Can a person have a bipolar diagnosis AND a BPD one?
6/28/2017 4:50:43 PM

kim cook
Hello everyone
I have been dragging my feet getting here I have been trying to get my daughter to come in for some help,I am not have any luck i am completely cut out from her life and my grandson. We were all fine she took off 12/26/16 went to her biological mothers 2 blocks away she is in complete hideout and will not let me see my grandson diagnosed 7/15/16 with disorders at 13. He is taking medication and she has not for 10 yrs. She has bipolar manic aggressive disorder 2 / her bilogical mother has schizophrenia I am just sick about everything I was very sick for several months and did not see the onset of her illness until 1/10/17 she had been walking around preparing her plans for approx 10 months before i seen clearly what had happened . I need some group time. I am moving forward with my court case to have visitation with my grandson and possible guardianship with both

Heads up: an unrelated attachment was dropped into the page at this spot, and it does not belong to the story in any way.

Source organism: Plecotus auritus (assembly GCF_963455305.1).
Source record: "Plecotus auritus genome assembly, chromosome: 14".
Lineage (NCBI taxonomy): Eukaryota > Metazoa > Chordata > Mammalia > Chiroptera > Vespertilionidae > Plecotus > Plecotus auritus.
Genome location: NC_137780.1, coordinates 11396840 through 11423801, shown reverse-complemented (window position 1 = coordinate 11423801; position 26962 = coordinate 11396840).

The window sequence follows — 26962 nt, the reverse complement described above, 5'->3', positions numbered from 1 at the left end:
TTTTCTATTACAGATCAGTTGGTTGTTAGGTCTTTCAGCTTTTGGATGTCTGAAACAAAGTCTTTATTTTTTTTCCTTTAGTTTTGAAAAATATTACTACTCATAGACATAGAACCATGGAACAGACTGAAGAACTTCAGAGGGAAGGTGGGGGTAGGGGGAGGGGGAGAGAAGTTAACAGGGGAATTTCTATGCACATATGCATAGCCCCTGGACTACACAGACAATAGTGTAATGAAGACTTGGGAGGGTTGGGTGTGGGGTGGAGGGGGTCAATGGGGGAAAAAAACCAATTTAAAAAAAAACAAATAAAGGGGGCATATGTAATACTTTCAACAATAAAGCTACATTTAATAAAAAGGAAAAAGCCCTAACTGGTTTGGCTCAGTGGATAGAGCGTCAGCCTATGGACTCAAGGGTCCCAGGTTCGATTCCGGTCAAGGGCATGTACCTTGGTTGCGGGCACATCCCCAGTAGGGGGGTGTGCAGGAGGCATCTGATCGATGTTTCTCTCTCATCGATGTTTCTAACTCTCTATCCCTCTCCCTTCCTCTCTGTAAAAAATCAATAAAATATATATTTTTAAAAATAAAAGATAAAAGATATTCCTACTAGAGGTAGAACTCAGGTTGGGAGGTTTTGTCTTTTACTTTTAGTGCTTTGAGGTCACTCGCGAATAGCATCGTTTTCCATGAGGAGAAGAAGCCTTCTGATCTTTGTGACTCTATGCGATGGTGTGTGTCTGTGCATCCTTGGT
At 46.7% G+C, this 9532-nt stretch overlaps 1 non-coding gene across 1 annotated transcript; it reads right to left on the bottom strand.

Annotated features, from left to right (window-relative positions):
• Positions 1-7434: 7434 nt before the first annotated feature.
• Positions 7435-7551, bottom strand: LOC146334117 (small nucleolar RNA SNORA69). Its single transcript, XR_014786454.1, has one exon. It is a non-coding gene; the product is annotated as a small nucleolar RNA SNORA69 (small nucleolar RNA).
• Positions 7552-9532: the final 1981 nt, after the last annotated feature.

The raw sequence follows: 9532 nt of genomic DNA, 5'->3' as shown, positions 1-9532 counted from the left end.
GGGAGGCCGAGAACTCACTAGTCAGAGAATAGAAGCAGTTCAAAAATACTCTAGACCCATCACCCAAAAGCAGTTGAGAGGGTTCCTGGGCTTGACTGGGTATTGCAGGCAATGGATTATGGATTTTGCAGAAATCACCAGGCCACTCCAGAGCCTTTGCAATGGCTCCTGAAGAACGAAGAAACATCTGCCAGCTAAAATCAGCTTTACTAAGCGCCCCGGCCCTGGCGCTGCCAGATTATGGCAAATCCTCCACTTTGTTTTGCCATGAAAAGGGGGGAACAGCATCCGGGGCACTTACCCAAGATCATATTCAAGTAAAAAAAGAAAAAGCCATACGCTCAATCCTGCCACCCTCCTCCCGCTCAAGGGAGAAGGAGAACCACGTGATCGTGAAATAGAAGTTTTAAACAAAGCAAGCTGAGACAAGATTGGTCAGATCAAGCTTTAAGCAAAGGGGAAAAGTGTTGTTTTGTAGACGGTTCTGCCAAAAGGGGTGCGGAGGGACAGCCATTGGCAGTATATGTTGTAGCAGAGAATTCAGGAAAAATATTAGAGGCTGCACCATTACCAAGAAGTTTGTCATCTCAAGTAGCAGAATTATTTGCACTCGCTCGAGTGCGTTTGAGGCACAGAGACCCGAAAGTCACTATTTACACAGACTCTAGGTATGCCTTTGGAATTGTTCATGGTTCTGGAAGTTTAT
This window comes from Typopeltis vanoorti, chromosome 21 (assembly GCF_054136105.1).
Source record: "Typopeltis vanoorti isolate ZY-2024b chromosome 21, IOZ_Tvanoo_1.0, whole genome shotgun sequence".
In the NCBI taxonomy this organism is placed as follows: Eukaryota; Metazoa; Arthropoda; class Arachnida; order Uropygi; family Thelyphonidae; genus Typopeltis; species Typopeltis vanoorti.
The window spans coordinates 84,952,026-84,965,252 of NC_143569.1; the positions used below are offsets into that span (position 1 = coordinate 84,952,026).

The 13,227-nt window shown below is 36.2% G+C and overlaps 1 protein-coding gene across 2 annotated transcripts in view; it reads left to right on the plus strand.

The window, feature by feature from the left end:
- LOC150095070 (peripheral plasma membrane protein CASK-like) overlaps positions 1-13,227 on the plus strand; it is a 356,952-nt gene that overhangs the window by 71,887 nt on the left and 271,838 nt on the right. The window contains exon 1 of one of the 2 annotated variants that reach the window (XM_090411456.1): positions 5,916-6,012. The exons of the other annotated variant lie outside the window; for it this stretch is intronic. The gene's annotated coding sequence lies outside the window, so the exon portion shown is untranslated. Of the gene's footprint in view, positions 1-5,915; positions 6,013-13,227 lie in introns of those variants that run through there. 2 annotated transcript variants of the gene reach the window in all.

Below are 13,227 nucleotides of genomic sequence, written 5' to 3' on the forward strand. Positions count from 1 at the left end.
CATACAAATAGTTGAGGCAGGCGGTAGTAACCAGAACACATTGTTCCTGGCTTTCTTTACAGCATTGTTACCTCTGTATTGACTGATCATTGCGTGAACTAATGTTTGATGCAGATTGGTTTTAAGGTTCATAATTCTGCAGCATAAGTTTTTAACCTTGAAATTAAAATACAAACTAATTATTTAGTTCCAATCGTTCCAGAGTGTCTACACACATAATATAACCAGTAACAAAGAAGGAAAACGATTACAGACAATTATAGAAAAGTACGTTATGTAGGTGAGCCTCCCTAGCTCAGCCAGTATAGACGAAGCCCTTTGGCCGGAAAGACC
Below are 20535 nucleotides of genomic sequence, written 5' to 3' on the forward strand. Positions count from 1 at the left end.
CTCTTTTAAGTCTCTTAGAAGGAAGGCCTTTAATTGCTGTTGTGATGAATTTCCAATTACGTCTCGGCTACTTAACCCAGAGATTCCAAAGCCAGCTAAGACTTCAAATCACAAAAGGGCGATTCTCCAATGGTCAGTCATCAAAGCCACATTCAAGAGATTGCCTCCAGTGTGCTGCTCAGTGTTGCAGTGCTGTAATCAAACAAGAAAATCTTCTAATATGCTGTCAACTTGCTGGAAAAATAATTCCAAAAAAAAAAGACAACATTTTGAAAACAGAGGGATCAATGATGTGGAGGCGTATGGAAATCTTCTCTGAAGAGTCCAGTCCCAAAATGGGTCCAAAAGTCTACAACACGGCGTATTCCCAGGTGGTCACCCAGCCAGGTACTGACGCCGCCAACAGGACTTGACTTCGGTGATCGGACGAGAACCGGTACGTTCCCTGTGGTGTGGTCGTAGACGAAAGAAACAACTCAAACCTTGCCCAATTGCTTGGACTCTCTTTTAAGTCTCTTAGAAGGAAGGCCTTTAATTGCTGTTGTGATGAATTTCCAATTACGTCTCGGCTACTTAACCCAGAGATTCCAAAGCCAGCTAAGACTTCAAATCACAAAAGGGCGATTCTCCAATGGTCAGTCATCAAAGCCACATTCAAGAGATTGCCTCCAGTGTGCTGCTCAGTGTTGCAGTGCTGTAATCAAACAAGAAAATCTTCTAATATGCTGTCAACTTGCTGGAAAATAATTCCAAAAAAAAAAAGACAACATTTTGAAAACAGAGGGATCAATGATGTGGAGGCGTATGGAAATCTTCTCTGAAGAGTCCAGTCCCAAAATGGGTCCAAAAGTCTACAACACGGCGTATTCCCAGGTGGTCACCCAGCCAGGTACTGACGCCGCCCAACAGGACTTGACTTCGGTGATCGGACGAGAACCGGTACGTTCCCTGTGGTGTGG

she has been hiding from all servers making things difficult, as of yesterday new information and praying she will have her court papers by Friday. This is the Eugene area correct? I need to find a family group meeting i thought I seen something for Tuesday nights however it said when school was in?? Im going to call the nami phone number in morning for info, unless anyone has info to share now? I plan to be active I just do not no how to handle her at this age 39? and as far out as she has gotten. I am her enemy and was being so aggressive i do not no who she is? and my grandson what is happening to him??